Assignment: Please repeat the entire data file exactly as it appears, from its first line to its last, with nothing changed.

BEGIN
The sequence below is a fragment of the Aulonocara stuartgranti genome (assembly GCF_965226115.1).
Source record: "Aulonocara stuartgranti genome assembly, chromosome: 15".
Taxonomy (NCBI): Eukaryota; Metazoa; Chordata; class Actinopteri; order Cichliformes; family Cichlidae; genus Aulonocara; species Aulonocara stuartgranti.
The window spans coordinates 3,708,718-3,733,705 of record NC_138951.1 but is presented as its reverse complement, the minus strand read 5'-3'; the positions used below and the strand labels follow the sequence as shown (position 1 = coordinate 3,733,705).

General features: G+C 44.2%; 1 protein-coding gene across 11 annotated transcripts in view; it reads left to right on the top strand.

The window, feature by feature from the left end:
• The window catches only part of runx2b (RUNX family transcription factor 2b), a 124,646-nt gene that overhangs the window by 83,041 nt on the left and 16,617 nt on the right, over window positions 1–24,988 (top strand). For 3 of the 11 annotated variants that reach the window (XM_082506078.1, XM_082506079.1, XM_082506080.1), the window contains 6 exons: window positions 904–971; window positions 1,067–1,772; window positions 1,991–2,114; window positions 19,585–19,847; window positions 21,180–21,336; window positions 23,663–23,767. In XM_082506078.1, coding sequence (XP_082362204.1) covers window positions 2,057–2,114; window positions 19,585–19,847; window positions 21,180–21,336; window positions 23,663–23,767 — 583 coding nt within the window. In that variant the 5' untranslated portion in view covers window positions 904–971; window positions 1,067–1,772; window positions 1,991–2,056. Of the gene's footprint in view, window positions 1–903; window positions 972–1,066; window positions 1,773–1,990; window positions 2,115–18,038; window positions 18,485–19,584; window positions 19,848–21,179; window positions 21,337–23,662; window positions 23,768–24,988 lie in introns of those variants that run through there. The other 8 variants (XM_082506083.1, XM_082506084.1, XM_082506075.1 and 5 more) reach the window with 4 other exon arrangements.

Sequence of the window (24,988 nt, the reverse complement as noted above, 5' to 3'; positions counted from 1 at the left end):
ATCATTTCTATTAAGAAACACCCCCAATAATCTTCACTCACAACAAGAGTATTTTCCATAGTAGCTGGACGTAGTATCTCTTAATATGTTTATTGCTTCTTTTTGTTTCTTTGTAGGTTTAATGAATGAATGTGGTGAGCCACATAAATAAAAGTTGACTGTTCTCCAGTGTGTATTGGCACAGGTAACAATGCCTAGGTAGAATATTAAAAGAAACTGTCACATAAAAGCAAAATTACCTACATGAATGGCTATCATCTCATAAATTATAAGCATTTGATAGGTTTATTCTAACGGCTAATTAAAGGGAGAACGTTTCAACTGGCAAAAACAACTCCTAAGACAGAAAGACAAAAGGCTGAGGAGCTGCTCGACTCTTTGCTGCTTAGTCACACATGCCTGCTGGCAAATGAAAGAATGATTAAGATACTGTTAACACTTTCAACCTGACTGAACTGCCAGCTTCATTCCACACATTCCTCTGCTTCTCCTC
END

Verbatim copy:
The sequence below is a fragment of the Aulonocara stuartgranti genome (assembly GCF_965226115.1).
Source record: "Aulonocara stuartgranti genome assembly, chromosome: 15".
Taxonomy (NCBI): Eukaryota; Metazoa; Chordata; class Actinopteri; order Cichliformes; family Cichlidae; genus Aulonocara; species Aulonocara stuartgranti.
The window spans coordinates 3,708,718-3,733,705 of record NC_138951.1 but is presented as its reverse complement, the minus strand read 5'-3'; the positions used below and the strand labels follow the sequence as shown (position 1 = coordinate 3,733,705).

General features: G+C 44.2%; 1 protein-coding gene across 11 annotated transcripts in view; it reads left to right on the top strand.

The window, feature by feature from the left end:
• The window catches only part of runx2b (RUNX family transcription factor 2b), a 124,646-nt gene that overhangs the window by 83,041 nt on the left and 16,617 nt on the right, over window positions 1–24,988 (top strand). For 3 of the 11 annotated variants that reach the window (XM_082506078.1, XM_082506079.1, XM_082506080.1), the window contains 6 exons: window positions 904–971; window positions 1,067–1,772; window positions 1,991–2,114; window positions 19,585–19,847; window positions 21,180–21,336; window positions 23,663–23,767. In XM_082506078.1, coding sequence (XP_082362204.1) covers window positions 2,057–2,114; window positions 19,585–19,847; window positions 21,180–21,336; window positions 23,663–23,767 — 583 coding nt within the window. In that variant the 5' untranslated portion in view covers window positions 904–971; window positions 1,067–1,772; window positions 1,991–2,056. Of the gene's footprint in view, window positions 1–903; window positions 972–1,066; window positions 1,773–1,990; window positions 2,115–18,038; window positions 18,485–19,584; window positions 19,848–21,179; window positions 21,337–23,662; window positions 23,768–24,988 lie in introns of those variants that run through there. The other 8 variants (XM_082506083.1, XM_082506084.1, XM_082506075.1 and 5 more) reach the window with 4 other exon arrangements.

Sequence of the window (24,988 nt, the reverse complement as noted above, 5' to 3'; positions counted from 1 at the left end):
ATCATTTCTATTAAGAAACACCCCCAATAATCTTCACTCACAACAAGAGTATTTTCCATAGTAGCTGGACGTAGTATCTCTTAATATGTTTATTGCTTCTTTTTGTTTCTTTGTAGGTTTAATGAATGAATGTGGTGAGCCACATAAATAAAAGTTGACTGTTCTCCAGTGTGTATTGGCACAGGTAACAATGCCTAGGTAGAATATTAAAAGAAACTGTCACATAAAAGCAAAATTACCTACATGAATGGCTATCATCTCATAAATTATAAGCATTTGATAGGTTTATTCTAACGGCTAATTAAAGGGAGAACGTTTCAACTGGCAAAAACAACTCCTAAGACAGAAAGACAAAAGGCTGAGGAGCTGCTCGACTCTTTGCTGCTTAGTCACACATGCCTGCTGGCAAATGAAAGAATGATTAAGATACTGTTAACACTTTCAACCTGACTGAACTGCCAGCTTCATTCCACACATTCCTCTGCTTCTCCTC